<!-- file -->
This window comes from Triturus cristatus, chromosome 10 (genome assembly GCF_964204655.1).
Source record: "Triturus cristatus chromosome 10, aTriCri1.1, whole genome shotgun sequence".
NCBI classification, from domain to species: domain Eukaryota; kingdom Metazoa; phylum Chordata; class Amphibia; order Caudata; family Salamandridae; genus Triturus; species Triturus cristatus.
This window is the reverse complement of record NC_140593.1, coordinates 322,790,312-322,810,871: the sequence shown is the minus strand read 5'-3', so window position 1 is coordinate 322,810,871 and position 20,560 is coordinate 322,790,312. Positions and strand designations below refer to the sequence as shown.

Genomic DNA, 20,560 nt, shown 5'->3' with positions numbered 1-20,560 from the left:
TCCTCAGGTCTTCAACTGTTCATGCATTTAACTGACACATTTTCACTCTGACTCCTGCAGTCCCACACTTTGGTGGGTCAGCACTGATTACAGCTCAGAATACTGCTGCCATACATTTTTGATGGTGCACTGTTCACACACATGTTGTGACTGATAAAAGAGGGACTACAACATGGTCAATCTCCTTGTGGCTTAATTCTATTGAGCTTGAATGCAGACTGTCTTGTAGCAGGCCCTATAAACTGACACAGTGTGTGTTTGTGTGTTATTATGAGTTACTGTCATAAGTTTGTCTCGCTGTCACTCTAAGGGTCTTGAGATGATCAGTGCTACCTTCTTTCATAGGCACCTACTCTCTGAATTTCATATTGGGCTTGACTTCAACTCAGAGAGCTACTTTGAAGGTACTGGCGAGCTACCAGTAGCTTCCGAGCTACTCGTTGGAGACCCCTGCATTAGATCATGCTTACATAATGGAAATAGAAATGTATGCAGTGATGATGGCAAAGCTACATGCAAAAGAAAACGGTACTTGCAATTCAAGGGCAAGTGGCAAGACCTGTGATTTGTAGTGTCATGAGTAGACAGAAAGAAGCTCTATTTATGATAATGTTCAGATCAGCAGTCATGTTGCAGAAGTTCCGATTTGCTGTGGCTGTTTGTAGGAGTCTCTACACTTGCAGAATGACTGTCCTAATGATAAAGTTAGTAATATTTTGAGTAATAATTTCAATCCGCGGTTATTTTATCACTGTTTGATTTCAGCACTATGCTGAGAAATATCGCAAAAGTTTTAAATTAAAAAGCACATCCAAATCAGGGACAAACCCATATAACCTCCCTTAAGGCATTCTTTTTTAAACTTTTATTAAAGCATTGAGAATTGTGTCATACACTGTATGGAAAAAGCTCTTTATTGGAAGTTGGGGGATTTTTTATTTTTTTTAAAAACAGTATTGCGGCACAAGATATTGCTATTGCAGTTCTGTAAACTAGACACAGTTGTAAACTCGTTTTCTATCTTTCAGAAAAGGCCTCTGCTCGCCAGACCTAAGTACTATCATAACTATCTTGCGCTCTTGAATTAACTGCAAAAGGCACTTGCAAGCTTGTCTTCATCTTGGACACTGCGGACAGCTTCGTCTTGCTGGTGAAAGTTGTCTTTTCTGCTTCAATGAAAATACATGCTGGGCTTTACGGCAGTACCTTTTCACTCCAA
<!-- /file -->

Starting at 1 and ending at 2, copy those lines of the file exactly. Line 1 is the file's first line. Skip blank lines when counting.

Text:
This window comes from Triturus cristatus, chromosome 10 (genome assembly GCF_964204655.1).
Source record: "Triturus cristatus chromosome 10, aTriCri1.1, whole genome shotgun sequence".